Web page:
Fewer than one in 20 Heathrow staff living within 5km of the airport cycle to work, it has emerged.
An estimated 16,500 of the airport's 76,000 strong workforce live within that distance, yet Heathrow estimates only around 800 employees currently come by bike.
The figure was revealed as part of efforts by Heathrow to get more workers to ditch their cars and saddle up.
Increasing the proportion of workers cycling to and from the airport is a key plank of Heathrow's commitment to reduce air pollution, which is one of the biggest obstacles to a third runway .
Heathrow's business resilience manager Ray Fitzgerald stars in a new video highlighting the facilities available to staff wishing to cycle.
“Given we’re not in a hilly area I think the percentage of staff cycling to work is pretty disappointing," said the 44-year-old.
"I think a lot of staff don't realise the facilities available here, like showers, lockers and the Cycle Hub, which offers bikes, cycling equipment and free repairs for airport workers.
"The number of workers cycling has already increased by 45% since the hub opened, and I'd like to see it pass the 1,000 mark this year and increase by 200 to 300 a year after that."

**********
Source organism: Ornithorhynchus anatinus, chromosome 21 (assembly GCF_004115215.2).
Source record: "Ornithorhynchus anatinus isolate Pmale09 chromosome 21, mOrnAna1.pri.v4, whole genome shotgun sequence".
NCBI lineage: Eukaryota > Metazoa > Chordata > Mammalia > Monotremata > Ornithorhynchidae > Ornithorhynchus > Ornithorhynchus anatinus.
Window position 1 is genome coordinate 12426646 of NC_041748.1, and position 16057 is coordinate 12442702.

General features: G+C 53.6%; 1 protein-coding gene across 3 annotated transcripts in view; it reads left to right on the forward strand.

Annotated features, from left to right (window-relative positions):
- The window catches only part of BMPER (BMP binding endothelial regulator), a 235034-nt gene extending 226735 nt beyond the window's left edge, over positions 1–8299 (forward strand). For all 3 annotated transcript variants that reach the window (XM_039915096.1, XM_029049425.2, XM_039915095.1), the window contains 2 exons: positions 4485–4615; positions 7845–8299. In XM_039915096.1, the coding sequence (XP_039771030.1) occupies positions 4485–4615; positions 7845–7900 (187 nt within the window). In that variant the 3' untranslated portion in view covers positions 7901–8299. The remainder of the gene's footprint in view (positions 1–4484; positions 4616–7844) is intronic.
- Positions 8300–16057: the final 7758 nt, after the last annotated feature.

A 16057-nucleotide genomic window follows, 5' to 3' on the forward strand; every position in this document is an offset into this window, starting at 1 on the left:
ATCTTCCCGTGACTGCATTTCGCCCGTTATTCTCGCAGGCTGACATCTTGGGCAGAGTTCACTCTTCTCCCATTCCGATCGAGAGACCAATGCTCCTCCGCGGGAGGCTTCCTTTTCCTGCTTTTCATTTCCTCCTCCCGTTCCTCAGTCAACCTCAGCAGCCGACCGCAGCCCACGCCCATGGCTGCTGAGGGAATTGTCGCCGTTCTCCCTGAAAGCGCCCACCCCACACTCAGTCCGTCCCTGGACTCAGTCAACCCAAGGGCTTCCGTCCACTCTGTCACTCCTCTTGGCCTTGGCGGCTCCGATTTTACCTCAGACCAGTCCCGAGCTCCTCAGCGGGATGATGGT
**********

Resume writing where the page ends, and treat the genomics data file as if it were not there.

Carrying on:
Mr Fitzgerald says it takes him just 20 minutes to pedal from his home in Feltham to his desk at Heathrow, compared with about 25 minutes by bus and 30 minutes by car. He says he often passes colleagues sat in heavy traffic in their cars on his way home.
He said cycle routes into the airport are generally quite good, but that extending the long-awaited Cycle Superhighway 9 from Hounslow to Heathrow along the A4 - as supported by Hounslow Council - would make a big difference.
However he poured cold water on the idea previously mooted by Hounslow Council that people heading off on short breaks might cycle to the airport. He said this was unlikely unless they were taking their bikes with them for a cycling holiday.
Asked whether he was worried as a cyclist about the high levels of air pollution around Heathrow, where air quality at some sites is currently in breach of EU limits, he said he did not feel the need to wear a mask.
He also said he generally felt safe cycling on the roads around the airport, though he understood this could be a concern for less confident cyclists.
He said he hoped improvements in central London, where more fully segregated cycle lanes are planned, would eventually radiate out to the suburbs.